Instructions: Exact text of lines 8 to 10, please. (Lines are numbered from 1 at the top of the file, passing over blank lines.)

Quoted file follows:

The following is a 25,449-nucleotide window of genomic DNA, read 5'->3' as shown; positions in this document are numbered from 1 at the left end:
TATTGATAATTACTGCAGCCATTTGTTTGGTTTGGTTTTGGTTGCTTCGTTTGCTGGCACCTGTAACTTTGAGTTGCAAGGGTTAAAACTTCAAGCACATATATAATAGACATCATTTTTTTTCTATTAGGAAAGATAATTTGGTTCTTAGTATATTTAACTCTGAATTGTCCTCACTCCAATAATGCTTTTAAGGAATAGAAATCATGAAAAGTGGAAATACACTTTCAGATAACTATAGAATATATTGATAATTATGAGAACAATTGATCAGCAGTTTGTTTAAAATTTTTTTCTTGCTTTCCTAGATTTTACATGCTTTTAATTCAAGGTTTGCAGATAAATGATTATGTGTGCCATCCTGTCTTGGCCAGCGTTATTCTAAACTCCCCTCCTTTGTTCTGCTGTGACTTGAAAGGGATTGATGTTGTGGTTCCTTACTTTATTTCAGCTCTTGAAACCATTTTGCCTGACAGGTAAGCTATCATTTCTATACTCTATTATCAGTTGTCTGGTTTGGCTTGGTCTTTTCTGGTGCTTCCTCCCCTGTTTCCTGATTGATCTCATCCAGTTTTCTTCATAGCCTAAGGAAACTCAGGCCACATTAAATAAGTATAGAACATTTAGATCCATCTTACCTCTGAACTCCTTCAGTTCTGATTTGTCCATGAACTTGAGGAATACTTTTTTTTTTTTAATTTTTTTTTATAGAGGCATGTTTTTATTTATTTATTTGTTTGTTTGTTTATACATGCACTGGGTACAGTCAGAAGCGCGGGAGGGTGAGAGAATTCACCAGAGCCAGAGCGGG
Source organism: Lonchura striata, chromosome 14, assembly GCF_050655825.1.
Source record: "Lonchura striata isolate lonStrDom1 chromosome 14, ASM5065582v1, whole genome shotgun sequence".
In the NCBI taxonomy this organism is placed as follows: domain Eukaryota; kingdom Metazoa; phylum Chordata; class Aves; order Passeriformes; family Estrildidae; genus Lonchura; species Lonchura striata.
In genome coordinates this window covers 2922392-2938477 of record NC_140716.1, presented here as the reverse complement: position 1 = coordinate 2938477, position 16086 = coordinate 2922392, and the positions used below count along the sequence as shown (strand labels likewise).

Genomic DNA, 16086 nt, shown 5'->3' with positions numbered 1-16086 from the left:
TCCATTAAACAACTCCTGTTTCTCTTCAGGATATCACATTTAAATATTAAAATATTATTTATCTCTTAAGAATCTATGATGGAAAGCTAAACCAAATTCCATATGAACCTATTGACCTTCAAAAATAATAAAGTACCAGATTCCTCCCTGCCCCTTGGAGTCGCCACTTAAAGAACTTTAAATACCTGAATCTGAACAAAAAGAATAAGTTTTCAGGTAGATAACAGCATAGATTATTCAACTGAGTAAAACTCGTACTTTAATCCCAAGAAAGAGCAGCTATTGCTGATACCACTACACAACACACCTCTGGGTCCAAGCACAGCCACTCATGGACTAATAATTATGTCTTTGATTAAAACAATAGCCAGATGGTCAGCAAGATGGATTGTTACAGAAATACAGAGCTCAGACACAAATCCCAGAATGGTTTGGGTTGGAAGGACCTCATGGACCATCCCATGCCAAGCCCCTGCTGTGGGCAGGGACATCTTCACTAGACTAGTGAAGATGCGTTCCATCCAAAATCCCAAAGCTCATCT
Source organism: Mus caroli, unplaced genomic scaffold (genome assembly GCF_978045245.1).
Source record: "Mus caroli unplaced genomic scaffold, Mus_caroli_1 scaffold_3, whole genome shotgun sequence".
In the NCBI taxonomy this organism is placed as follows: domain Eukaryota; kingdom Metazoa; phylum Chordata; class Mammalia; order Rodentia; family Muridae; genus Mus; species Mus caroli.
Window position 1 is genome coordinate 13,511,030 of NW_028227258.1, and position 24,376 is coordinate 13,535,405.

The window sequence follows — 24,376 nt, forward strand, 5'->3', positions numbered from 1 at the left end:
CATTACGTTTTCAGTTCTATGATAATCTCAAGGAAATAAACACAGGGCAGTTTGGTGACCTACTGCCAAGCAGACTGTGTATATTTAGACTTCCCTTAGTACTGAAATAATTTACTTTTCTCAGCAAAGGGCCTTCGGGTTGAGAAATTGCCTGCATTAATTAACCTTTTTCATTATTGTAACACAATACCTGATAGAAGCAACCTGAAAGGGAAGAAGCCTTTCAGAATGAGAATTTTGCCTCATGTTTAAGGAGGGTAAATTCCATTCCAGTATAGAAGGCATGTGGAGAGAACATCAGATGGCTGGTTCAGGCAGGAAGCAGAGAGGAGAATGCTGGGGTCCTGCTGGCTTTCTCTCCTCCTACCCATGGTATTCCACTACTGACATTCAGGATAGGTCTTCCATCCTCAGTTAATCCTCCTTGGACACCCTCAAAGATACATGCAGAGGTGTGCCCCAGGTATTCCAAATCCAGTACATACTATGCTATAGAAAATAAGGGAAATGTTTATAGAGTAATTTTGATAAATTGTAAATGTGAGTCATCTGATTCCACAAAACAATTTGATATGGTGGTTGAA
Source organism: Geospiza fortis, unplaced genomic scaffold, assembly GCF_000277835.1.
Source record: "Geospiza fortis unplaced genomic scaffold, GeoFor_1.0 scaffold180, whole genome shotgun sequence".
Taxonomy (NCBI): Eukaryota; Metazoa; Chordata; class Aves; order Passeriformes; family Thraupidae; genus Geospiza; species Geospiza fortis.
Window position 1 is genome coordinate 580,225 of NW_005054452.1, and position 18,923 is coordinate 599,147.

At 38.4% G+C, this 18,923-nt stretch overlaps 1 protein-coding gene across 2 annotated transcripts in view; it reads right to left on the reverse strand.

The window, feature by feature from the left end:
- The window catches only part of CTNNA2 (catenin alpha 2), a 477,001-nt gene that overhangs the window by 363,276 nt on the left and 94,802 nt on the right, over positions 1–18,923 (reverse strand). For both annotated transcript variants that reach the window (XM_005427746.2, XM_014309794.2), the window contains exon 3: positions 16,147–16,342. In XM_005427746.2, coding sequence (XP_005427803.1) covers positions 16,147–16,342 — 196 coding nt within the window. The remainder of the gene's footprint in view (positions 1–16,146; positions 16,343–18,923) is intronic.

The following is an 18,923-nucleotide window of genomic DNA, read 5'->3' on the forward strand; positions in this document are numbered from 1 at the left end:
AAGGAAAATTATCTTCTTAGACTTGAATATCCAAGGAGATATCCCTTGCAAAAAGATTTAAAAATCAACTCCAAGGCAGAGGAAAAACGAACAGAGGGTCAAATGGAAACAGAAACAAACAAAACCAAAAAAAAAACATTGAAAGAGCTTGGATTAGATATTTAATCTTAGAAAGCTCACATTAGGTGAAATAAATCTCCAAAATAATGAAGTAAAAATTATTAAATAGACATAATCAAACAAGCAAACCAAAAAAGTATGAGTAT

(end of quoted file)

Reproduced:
TCCATTAAACAACTCCTGTTTCTCTTCAGGATATCACATTTAAATATTAAAATATTATTTATCTCTTAAGAATCTATGATGGAAAGCTAAACCAAATTCCATATGAACCTATTGACCTTCAAAAATAATAAAGTACCAGATTCCTCCCTGCCCCTTGGAGTCGCCACTTAAAGAACTTTAAATACCTGAATCTGAACAAAAAGAATAAGTTTTCAGGTAGATAACAGCATAGATTATTCAACTGAGTAAAACTCGTACTTTAATCCCAAGAAAGAGCAGCTATTGCTGATACCACTACACAACACACCTCTGGGTCCAAGCACAGCCACTCATGGACTAATAATTATGTCTTTGATTAAAACAATAGCCAGATGGTCAGCAAGATGGATTGTTACAGAAATACAGAGCTCAGACACAAATCCCAGAATGGTTTGGGTTGGAAGGACCTCATGGACCATCCCATGCCAAGCCCCTGCTGTGGGCAGGGACATCTTCACTAGACTAGTGAAGATGCGTTCCATCCAAAATCCCAAAGCTCATCT
Source organism: Mus caroli, unplaced genomic scaffold (genome assembly GCF_978045245.1).
Source record: "Mus caroli unplaced genomic scaffold, Mus_caroli_1 scaffold_3, whole genome shotgun sequence".